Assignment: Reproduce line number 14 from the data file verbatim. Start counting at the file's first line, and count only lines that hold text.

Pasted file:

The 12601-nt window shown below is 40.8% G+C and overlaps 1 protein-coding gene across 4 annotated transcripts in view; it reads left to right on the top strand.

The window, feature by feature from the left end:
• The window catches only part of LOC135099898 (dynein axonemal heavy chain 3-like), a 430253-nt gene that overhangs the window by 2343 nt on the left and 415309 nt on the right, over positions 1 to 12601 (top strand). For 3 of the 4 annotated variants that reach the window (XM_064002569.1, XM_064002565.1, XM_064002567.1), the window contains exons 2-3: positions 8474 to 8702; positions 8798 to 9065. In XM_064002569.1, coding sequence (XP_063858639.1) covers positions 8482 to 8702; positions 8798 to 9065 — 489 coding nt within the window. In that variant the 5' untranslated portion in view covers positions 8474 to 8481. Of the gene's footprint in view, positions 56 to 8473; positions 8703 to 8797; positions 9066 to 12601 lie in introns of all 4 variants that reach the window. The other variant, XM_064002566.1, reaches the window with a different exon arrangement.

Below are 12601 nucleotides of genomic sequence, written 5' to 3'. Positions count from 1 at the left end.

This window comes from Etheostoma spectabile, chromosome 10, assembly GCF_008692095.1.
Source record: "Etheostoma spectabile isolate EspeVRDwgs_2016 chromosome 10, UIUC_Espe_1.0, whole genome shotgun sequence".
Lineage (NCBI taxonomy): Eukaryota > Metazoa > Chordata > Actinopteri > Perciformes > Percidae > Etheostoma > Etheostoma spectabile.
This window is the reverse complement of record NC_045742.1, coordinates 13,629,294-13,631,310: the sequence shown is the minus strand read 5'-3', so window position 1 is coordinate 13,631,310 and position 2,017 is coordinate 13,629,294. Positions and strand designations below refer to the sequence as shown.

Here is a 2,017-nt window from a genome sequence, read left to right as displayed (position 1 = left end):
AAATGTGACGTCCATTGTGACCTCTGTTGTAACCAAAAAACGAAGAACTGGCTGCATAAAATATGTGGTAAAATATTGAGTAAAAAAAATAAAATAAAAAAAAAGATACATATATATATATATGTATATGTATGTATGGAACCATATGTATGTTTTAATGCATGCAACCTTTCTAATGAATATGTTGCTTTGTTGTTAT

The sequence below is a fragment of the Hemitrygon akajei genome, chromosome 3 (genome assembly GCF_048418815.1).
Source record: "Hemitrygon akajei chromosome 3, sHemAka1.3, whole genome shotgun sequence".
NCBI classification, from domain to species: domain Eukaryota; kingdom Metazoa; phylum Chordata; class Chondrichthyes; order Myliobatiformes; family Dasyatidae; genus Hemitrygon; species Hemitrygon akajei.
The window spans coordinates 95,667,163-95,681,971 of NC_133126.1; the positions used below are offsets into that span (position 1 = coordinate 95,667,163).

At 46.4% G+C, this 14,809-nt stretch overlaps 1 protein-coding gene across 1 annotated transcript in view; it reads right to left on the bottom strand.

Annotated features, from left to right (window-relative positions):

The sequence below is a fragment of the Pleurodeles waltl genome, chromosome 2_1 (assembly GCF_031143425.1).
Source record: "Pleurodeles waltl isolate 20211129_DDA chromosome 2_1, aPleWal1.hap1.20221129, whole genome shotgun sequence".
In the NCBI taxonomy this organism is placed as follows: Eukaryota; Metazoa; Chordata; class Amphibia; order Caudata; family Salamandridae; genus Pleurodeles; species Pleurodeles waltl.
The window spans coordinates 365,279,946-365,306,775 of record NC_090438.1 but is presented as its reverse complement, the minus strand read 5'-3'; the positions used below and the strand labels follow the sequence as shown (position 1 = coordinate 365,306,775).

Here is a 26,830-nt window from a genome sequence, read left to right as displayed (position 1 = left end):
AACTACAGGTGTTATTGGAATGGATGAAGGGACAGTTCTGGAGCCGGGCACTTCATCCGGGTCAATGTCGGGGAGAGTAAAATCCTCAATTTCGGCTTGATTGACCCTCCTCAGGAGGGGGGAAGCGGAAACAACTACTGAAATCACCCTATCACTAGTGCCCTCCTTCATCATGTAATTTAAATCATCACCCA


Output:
The window spans coordinates 95,667,163-95,681,971 of NC_133126.1; the positions used below are offsets into that span (position 1 = coordinate 95,667,163).